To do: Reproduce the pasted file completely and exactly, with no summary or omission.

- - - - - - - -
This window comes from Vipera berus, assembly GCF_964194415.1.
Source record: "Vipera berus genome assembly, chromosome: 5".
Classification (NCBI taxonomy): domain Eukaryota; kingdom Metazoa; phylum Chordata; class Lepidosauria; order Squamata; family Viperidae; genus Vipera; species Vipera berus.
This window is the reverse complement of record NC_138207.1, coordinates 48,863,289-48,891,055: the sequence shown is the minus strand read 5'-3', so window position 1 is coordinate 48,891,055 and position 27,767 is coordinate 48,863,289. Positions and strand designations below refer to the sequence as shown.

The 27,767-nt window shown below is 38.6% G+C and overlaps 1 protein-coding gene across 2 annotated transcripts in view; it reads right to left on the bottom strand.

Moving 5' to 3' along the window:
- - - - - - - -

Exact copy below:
This window comes from Vipera berus, assembly GCF_964194415.1.
Source record: "Vipera berus genome assembly, chromosome: 5".
Classification (NCBI taxonomy): domain Eukaryota; kingdom Metazoa; phylum Chordata; class Lepidosauria; order Squamata; family Viperidae; genus Vipera; species Vipera berus.
This window is the reverse complement of record NC_138207.1, coordinates 48,863,289-48,891,055: the sequence shown is the minus strand read 5'-3', so window position 1 is coordinate 48,891,055 and position 27,767 is coordinate 48,863,289. Positions and strand designations below refer to the sequence as shown.

The 27,767-nt window shown below is 38.6% G+C and overlaps 1 protein-coding gene across 2 annotated transcripts in view; it reads right to left on the bottom strand.

Moving 5' to 3' along the window: